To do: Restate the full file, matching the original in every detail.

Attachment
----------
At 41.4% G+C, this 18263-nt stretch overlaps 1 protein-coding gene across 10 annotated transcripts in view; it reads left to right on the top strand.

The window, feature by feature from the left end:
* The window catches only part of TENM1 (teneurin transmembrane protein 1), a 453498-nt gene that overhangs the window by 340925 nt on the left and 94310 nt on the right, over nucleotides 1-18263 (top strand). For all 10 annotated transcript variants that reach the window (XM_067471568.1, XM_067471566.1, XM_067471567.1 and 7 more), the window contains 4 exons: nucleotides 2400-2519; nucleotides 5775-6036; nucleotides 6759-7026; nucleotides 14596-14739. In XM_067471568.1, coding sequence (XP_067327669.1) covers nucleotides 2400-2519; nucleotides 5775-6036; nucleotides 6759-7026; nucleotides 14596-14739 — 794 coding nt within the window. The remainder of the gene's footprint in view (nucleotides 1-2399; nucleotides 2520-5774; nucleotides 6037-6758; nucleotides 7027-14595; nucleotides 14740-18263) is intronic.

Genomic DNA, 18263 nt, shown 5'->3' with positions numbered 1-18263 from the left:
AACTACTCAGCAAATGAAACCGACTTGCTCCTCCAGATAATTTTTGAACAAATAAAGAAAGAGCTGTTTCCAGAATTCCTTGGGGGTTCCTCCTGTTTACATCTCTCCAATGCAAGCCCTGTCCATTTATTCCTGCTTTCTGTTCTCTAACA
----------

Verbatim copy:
At 41.4% G+C, this 18263-nt stretch overlaps 1 protein-coding gene across 10 annotated transcripts in view; it reads left to right on the top strand.

The window, feature by feature from the left end:
* The window catches only part of TENM1 (teneurin transmembrane protein 1), a 453498-nt gene that overhangs the window by 340925 nt on the left and 94310 nt on the right, over nucleotides 1-18263 (top strand). For all 10 annotated transcript variants that reach the window (XM_067471568.1, XM_067471566.1, XM_067471567.1 and 7 more), the window contains 4 exons: nucleotides 2400-2519; nucleotides 5775-6036; nucleotides 6759-7026; nucleotides 14596-14739. In XM_067471568.1, coding sequence (XP_067327669.1) covers nucleotides 2400-2519; nucleotides 5775-6036; nucleotides 6759-7026; nucleotides 14596-14739 — 794 coding nt within the window. The remainder of the gene's footprint in view (nucleotides 1-2399; nucleotides 2520-5774; nucleotides 6037-6758; nucleotides 7027-14595; nucleotides 14740-18263) is intronic.

Genomic DNA, 18263 nt, shown 5'->3' with positions numbered 1-18263 from the left:
AACTACTCAGCAAATGAAACCGACTTGCTCCTCCAGATAATTTTTGAACAAATAAAGAAAGAGCTGTTTCCAGAATTCCTTGGGGGTTCCTCCTGTTTACATCTCTCCAATGCAAGCCCTGTCCATTTATTCCTGCTTTCTGTTCTCTAACA